Friday, December 11, 2009

FPA’s Rodriguez Flouts ‘Small Mind’ Investor Rules to Top Funds

Robert Rodriguez ignores most rules of the mutual-fund industry, an approach that’s helped him beat all rival managers over the past 25 years.

Rodriguez, who runs the $1.1 billion FPA Capital Fund, puts most of his money into two or three industries at a time, has stopped taking new investors for 12 of the past 14 years and has held as much as 46 percent of assets in cash. His 15 percent average annual return since 1984 is best among diversified U.S. equity funds, according to Morningstar Inc.

“His approach is at odds with how the mutual-fund industry runs its money,” Christopher Davis, an analyst with Chicago- based Morningstar, said in a telephone interview.

The 60-year-old says he looks for companies with a market value of $1 billion to $4 billion that sell at what he considers bargain prices, and holds cash if he can’t find enough stocks that meet his criteria. That strategy helped Rodriguez limit losses from the technology stock bubble in 2000 and the credit crisis that started in 2007.

Since 1998, the fund has had an average cash position of about 30 percent. Stock mutual funds hold an average of 4.3 percent.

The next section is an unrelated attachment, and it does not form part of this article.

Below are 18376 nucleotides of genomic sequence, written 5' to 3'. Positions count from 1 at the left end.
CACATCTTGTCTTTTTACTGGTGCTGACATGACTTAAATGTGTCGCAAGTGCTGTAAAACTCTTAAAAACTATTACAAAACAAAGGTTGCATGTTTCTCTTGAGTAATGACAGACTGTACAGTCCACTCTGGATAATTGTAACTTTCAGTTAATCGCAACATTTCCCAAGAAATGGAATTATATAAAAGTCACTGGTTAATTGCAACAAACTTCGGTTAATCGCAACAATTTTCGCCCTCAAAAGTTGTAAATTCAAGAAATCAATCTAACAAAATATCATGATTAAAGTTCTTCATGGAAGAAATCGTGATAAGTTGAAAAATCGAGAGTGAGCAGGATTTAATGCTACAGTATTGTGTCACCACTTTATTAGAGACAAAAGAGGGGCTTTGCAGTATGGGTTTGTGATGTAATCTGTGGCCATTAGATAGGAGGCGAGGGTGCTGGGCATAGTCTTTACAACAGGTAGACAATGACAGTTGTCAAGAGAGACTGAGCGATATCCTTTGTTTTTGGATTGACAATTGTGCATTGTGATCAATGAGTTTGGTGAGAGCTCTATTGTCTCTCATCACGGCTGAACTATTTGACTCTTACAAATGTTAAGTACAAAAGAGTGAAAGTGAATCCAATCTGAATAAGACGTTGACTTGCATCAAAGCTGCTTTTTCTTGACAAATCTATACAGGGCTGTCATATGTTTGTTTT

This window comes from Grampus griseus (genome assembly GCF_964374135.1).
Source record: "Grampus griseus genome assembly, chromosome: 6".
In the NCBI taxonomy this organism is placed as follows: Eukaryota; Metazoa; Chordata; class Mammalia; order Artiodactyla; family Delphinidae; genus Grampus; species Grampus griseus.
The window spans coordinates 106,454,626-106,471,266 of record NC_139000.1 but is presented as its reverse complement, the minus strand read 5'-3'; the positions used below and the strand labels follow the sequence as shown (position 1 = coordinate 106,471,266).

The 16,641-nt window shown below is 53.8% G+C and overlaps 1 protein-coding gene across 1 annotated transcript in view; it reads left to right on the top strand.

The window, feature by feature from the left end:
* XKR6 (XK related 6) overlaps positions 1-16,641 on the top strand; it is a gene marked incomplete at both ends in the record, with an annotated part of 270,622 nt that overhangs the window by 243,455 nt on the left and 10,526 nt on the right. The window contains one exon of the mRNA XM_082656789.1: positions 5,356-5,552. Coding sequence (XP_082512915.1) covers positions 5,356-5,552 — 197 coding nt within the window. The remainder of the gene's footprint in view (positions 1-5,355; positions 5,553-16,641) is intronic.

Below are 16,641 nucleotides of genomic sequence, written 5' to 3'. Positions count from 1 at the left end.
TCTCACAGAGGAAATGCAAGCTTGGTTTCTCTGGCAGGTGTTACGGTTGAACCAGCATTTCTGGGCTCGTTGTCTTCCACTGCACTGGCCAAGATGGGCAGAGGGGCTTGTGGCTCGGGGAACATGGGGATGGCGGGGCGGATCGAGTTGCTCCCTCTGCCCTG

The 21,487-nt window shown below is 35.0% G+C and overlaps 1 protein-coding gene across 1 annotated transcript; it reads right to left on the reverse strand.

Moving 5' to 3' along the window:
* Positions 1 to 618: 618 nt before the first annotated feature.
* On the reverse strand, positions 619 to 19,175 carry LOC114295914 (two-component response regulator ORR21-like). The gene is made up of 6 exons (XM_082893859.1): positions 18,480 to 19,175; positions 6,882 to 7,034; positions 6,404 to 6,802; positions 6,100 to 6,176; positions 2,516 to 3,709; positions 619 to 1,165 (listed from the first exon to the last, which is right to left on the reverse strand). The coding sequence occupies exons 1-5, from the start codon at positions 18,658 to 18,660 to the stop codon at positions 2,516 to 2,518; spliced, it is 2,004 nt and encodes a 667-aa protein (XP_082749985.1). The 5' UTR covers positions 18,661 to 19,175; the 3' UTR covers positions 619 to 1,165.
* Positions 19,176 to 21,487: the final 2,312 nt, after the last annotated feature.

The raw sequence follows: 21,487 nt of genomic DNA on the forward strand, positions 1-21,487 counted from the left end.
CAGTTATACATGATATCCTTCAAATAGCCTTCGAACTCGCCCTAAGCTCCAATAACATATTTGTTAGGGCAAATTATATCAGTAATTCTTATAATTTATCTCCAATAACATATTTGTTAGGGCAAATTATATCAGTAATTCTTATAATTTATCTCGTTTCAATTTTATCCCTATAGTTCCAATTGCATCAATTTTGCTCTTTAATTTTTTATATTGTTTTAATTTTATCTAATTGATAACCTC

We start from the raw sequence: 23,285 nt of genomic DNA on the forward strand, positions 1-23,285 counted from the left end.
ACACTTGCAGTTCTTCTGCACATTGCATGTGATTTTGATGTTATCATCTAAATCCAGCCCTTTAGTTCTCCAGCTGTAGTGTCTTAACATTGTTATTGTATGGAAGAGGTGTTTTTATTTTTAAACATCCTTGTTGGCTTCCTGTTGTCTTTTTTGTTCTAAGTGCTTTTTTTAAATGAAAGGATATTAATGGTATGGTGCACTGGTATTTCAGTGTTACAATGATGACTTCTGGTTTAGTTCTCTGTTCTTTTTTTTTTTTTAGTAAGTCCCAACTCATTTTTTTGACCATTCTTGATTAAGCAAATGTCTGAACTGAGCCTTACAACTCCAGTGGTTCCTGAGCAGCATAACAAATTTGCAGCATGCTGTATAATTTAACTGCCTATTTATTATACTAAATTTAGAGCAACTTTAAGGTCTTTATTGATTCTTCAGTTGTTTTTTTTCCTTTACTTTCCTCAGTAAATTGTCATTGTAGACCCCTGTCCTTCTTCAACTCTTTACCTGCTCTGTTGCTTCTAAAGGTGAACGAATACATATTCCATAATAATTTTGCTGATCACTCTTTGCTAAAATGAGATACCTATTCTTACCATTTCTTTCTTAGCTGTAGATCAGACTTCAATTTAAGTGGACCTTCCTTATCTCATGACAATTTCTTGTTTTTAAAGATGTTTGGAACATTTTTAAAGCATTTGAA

“People told me, ‘You are not paid to manage cash,’ ” he said in a telephone interview from his home in Zephyr Cove, Nevada, where he moved three years ago from California. “I am paid to exercise my best judgment. If you don’t like it, you can leave.”

As a student at the University of Southern California, where he earned a bachelor’s degree and a master’s of business administration, Rodriguez said he heard Charles Munger, now vice chairman of Omaha, Nebraska-based Berkshire Hathaway Inc., belittle the importance of holding a diversified portfolio.

“He called diversification the hobgoblin of small minds with little confidence,” Rodriguez said.

Rodriguez has criticized rival fund managers for selling products based on marketing considerations instead of investment opportunities. Rather than attract more money than he’s comfortable investing, Rodriguez said he keeps the fund closed to new investors. Morningstar data show that 6.5 percent of stock mutual funds are currently closed.

Rodriguez says he hasn’t bought a single stock since March, anticipating that equity markets may take as long as a decade to reach the previous highs.

Rodriguez will begin a one-year sabbatical in January that had been planned since 2003. FPA Capital will be run by Dennis Bryan and Rikard Ekstrand during that period, both of whom are portfolio managers on the fund. Rodriguez said he will keep his money in FPA’s funds.

In his year off, Rodriguez plans to travel and read books, including “Democracy in America” by Alexis de Tocqueville and “Roughing It” by Mark Twain. He also will devote more time to his hobby: driving Porsches at 155 miles per hour.


Related previous post: FPA Capital Fund Letter to Shareholders which includes the Final Fund Commentary from Robert Rodriguez